The video start with an introduction saying that there are always things to take care of at home. There’s something to be said for the most basic kinds of tools, as they are hardy, solid and get the job done. He said he came up with some tools where electricity might not be an option, so these are some old-school tools that are nonetheless going to come in very handy in any situation – either for basic repairs, chores, or even self-defense, and are ideal for survival situations.
The first was an axe, with a wooden handle, hand-forged and very traditional. The axe head has no maker’s mark, but it is forge-welded, no idea who made it and when but it is razor sharp and is an excellent weapon as well as a tool. He then proceeds to make a sheath for the axe using a piece of leather and some basic tools like an awl, a mallet, a clamp and a wooden block.
He shows the awl, which he says is one of his best finds. It has a spool with needles internally fitted in the awl. The needle can unscrew the spool for reloading. The awl has a chucking device so that the awl can easily be threaded. He then screws the needle onto the awl, explaining how the spool and the needle work. He proceeds to use the awl to stitch the sheath he’s making for the axe, demonstrating how to hand-stitch closed-loop stitches using the awl.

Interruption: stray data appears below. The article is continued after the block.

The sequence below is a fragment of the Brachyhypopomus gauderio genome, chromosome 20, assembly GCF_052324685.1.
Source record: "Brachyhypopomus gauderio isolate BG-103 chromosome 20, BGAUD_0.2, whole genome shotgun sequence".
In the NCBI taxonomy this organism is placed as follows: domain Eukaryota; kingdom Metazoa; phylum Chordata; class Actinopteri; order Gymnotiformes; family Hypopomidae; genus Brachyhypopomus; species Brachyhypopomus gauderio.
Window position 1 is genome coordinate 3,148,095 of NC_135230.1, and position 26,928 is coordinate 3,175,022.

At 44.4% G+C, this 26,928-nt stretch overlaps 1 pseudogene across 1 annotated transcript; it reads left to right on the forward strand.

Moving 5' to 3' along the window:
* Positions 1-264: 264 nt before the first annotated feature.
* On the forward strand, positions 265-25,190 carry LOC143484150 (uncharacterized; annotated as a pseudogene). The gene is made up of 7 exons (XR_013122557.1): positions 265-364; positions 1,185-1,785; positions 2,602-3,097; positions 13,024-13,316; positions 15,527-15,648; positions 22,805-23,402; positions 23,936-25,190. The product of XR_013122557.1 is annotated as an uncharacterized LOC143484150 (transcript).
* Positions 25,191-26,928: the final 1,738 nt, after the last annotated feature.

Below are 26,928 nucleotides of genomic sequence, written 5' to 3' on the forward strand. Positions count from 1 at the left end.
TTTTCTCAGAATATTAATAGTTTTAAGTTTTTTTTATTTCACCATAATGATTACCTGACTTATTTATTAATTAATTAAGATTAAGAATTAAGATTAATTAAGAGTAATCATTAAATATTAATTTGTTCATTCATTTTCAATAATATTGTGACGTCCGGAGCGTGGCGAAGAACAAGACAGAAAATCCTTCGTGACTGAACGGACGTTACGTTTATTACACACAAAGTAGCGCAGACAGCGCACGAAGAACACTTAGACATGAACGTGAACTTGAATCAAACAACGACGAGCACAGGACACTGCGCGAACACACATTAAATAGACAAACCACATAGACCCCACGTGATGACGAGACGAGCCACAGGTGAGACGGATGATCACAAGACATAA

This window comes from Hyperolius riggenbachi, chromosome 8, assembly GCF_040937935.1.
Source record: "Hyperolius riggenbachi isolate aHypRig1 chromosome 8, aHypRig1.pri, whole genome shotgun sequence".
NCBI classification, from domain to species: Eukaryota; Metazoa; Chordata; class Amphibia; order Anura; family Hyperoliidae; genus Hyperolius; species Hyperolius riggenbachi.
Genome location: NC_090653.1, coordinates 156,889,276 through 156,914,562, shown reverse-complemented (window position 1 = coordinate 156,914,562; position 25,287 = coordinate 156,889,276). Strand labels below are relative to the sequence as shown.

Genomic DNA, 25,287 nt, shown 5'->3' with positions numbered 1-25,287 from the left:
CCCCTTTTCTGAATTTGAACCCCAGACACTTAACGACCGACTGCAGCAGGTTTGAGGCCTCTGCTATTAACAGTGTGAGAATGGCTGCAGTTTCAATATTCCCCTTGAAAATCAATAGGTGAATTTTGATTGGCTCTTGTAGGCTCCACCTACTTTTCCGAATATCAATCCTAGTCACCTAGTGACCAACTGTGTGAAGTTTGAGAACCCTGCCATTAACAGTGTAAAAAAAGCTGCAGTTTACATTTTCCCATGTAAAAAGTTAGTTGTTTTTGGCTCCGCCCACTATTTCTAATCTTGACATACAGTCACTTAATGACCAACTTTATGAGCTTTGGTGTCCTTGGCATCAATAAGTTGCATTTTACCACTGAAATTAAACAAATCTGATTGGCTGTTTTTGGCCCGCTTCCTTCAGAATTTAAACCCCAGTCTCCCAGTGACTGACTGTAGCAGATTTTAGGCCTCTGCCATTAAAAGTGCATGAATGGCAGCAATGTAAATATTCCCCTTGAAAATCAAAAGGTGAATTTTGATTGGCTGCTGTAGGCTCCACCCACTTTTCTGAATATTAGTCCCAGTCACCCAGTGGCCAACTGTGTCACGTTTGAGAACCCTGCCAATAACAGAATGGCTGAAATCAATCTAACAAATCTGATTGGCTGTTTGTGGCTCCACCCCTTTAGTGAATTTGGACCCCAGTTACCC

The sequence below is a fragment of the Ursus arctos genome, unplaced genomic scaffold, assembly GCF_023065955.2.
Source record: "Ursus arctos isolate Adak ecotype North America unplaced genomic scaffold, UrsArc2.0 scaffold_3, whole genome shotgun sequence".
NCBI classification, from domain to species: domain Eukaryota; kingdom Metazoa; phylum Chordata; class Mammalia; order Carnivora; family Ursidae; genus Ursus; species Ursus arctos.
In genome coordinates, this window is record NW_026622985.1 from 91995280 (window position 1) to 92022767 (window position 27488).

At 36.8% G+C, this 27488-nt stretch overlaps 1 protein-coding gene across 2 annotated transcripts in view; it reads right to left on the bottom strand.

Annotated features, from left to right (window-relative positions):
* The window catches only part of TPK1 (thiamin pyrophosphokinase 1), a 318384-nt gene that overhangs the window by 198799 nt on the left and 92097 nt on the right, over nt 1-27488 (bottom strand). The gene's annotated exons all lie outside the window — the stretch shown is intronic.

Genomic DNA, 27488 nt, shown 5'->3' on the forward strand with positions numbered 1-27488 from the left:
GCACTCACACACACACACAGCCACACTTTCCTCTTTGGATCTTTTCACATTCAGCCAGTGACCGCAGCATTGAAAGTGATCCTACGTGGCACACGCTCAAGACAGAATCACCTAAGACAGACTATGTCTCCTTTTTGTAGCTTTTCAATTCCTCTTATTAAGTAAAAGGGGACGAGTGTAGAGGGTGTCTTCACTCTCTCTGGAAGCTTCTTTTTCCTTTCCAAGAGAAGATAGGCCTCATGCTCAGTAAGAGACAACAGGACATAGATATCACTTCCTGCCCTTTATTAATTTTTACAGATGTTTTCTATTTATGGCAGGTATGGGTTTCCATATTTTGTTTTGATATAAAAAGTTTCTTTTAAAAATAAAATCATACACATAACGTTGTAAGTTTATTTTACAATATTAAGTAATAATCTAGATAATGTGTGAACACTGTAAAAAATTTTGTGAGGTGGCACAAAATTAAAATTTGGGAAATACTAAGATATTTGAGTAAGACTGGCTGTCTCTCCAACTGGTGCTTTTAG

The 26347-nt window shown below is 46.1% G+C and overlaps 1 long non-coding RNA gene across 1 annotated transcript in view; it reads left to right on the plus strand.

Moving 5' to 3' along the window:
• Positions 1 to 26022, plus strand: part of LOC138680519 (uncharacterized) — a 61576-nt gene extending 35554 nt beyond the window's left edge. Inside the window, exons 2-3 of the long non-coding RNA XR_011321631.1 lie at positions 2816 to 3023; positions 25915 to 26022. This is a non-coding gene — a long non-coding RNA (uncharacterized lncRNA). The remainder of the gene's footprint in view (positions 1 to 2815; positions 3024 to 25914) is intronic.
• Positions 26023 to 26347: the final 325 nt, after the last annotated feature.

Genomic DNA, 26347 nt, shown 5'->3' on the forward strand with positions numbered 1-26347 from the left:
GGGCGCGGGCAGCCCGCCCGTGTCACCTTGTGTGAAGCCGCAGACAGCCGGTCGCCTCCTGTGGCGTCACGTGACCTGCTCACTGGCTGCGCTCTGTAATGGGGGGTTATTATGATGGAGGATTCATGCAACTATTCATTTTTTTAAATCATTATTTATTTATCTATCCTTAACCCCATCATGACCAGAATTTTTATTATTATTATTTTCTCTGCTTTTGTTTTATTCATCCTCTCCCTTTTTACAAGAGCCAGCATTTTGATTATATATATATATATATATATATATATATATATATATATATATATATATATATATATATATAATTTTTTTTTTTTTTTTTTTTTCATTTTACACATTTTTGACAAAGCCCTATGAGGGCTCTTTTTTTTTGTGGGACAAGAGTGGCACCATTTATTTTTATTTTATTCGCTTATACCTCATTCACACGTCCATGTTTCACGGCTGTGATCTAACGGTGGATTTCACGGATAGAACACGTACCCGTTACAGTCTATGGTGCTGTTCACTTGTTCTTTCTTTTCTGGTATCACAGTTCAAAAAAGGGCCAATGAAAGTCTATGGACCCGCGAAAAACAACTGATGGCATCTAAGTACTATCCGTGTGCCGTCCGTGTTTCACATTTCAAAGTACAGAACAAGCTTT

When he’s finished, the end result is a sheath that, while he points out is not a beauty, is functional. He says it is important to learn basic skills like trapping, hunting, curing hide, woodworking, blacksmithing and using these more primitive kinds of tools because you never know when you might need these in a future that is uncertain.